After having to work his way into the music industry from the bottom, Tech N9ne continues to push his way into the mainstream music scene.
Born Aaron Dontez Yates, he was nicknamed Tech N9ne before 1999, which later became his stage name. Tech N9ne originally started on JCOR records before founding and creating his current record label, Strange Music, in 1999. His music has continued to grow and create a unique sound. As Strange Music has continued to grow, the label has signed many artists, including Big Krizz Kaliko and Kutt Kalhoun, who are featured on many Tech albums.
Tech N9ne released his 13th studio album, “Something Else” on July 30. This album brings in many sounds and collaborators from previous albums. Krizz Kaliko is featured on “Straight Out the Gate,” “My Haiku- Burn The World,” “Somebody Else” and “Feels Like Heaven.” Kutt Calhoun is featured on “That’s My Kid.” It’s not unusual for Tech N9ne fans to hear Kaliko and Kalhoun on Tech albums or in concert. The three are the most famous Strange Music artists.
“Something Else” brings something else to Tech’s style. In previous albums, the entire album told a story. Whether that story was about women, drugs, alcohol, his family or a combination of all of them, it always told a story. He showed darker sides of his life in his first three studio albums: “The Calm Before The Storm,” “The Worst” and “Anghellic.” Then, “Absolute Power” and “Everready (The Religion)” moved more into his party side — the drugs, the alcohol, the women and the inevitable destruction of his family. With his recent releases, Tech N9ne has moved more toward the limelight of his fame and success.
Recent albums, including “Something Else,” are unlike earlier Tech N9ne music. They’re more about the “technician” movement, geared towards Tech N9ne followers who avidly buy his albums, comment online and see him live in concert. His music is also more about outside collaboration than ever before. “Something Else” features artists like B.o.B, Cee Lo Green, Serj Tankian and Wiz Khalifa. This album is jam-packed full of songs featuring artists outside of Strange Music records.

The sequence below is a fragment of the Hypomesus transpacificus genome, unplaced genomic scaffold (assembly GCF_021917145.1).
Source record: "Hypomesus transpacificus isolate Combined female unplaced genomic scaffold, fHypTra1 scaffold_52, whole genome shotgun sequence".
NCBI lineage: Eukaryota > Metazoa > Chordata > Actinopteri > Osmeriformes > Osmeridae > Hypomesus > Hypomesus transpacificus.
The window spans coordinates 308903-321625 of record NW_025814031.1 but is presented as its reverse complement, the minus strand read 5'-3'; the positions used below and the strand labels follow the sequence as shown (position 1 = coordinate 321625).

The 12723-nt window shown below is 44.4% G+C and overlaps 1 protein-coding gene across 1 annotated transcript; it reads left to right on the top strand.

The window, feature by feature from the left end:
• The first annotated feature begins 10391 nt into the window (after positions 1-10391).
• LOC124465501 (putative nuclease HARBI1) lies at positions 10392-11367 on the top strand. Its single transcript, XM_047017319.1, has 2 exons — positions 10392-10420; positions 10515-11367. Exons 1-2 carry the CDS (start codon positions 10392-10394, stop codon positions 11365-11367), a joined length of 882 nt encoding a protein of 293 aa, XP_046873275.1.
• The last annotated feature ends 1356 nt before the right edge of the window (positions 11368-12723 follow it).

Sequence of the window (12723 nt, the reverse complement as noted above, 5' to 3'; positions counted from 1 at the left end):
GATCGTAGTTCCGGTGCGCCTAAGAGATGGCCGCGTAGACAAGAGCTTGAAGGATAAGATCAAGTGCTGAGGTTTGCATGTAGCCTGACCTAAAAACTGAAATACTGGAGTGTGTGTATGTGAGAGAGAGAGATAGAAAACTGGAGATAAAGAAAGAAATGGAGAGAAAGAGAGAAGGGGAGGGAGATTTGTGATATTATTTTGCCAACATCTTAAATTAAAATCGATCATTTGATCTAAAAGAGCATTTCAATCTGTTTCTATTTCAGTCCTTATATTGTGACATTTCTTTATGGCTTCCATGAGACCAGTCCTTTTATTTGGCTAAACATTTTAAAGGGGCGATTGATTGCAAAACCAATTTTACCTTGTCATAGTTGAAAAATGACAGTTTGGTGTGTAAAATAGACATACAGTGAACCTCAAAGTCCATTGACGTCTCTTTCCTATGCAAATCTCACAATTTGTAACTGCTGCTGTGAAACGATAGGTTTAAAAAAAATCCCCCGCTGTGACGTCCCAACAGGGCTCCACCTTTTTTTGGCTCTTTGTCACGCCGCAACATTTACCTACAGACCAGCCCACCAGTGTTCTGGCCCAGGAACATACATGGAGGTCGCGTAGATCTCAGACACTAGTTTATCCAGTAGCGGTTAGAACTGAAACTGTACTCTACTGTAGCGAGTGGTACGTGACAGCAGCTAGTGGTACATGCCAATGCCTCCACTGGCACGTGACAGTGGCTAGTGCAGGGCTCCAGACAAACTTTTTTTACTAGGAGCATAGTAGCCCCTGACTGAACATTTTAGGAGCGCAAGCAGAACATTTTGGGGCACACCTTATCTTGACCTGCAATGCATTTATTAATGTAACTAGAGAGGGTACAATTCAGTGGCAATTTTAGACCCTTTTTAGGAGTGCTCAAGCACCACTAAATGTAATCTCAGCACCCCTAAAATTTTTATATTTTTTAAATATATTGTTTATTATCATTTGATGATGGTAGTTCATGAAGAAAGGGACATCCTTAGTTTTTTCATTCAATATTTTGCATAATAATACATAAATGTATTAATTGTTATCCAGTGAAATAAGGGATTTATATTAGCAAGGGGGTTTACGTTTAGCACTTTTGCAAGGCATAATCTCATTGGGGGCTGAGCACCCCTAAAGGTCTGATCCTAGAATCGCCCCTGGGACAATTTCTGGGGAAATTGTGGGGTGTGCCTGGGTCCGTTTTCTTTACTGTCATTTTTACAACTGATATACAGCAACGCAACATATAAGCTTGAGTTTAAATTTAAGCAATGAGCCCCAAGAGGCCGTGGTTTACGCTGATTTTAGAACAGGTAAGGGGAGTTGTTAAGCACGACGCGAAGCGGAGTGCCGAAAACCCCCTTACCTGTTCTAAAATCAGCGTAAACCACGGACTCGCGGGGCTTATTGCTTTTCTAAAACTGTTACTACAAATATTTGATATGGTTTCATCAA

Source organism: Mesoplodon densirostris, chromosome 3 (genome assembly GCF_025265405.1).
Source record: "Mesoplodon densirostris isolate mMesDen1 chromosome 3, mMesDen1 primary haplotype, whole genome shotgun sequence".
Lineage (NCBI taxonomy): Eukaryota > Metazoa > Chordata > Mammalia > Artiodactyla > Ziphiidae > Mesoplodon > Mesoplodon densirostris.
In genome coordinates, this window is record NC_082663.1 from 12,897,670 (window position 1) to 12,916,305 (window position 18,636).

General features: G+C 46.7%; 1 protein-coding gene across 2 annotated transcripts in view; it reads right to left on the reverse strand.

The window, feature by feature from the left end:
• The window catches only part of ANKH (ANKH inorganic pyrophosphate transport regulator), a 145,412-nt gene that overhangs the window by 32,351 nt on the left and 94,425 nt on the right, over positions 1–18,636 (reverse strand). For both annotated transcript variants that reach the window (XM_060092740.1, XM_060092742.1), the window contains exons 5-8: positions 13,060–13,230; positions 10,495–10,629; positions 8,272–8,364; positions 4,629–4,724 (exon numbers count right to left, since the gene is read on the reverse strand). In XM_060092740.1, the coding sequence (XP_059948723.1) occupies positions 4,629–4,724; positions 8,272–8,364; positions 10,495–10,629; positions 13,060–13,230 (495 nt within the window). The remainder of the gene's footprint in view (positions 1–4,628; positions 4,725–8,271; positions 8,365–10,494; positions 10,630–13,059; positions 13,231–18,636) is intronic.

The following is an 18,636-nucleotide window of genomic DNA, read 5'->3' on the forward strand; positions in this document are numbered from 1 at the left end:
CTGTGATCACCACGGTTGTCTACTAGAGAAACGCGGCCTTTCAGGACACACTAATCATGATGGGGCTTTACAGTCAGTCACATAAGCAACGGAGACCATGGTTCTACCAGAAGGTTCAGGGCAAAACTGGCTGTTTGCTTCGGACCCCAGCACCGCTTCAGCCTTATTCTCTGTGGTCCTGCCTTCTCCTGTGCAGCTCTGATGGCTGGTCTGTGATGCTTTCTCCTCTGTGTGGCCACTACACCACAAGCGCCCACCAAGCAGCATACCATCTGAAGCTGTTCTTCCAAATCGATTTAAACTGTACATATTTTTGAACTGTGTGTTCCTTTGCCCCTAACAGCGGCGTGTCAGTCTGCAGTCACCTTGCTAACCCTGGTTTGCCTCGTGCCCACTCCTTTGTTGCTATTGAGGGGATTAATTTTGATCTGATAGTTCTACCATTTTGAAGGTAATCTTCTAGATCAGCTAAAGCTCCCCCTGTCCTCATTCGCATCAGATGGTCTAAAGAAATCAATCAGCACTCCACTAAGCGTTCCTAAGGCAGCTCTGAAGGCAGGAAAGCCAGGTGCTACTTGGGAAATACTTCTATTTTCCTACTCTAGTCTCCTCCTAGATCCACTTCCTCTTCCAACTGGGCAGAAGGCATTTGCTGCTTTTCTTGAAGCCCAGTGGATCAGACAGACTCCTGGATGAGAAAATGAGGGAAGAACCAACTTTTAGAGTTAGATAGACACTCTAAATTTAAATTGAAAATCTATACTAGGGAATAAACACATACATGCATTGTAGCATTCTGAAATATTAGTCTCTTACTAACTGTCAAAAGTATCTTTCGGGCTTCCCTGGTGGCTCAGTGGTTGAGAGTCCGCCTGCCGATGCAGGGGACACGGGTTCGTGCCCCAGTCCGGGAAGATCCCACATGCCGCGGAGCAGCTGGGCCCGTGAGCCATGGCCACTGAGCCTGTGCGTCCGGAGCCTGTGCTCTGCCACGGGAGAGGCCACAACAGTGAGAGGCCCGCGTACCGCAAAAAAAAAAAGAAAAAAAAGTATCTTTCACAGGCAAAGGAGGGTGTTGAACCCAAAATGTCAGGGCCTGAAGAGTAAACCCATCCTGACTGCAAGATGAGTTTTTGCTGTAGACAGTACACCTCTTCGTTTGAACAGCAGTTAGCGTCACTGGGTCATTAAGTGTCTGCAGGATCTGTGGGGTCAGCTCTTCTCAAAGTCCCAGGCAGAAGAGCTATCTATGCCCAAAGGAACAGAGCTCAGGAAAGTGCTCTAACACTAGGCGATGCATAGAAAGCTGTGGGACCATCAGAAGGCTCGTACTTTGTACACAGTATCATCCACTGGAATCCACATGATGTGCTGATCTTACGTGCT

Unfortunately, as an avid Tech N9ne fan, this album brings a lot of disappointment. As someone who has bought every album on its release date since the release of “Absolute Power” in 2002, I have been continually disappointed with the latest music releases from Tech N9ne.
Growing up listening to a particular artist, especially one you categorize as one of your favorites, it’s normal to hope for progression and growth. Maybe it’s the fact that I love his older music, before he started getting radio-play with songs like “Caribou Lou” and “Like Yeah,” but nothing about this album is distinct and really stands out. “Something Else” really is something else.
If you are looking for an album that has a natural flow, with songs that merge into one another yet don’t sound exactly the same, this is not that album. Being used to albums with transitions that told a story throughout the entire album, I was highly disappointed with this. It seems like a compilation of singles he hadn’t added to previous releases smashed together into one album.
If you have enjoyed his two most recent albums, you may enjoy “Something Else” more than I did. But as a longtime fan, especially of his older music, this is an unfortunate release. I give this album a very reluctant two out of five stars.
Jakki Thompson is a junior in journalism and mass communications and American ethnic studies. Please send comments to email@example.com.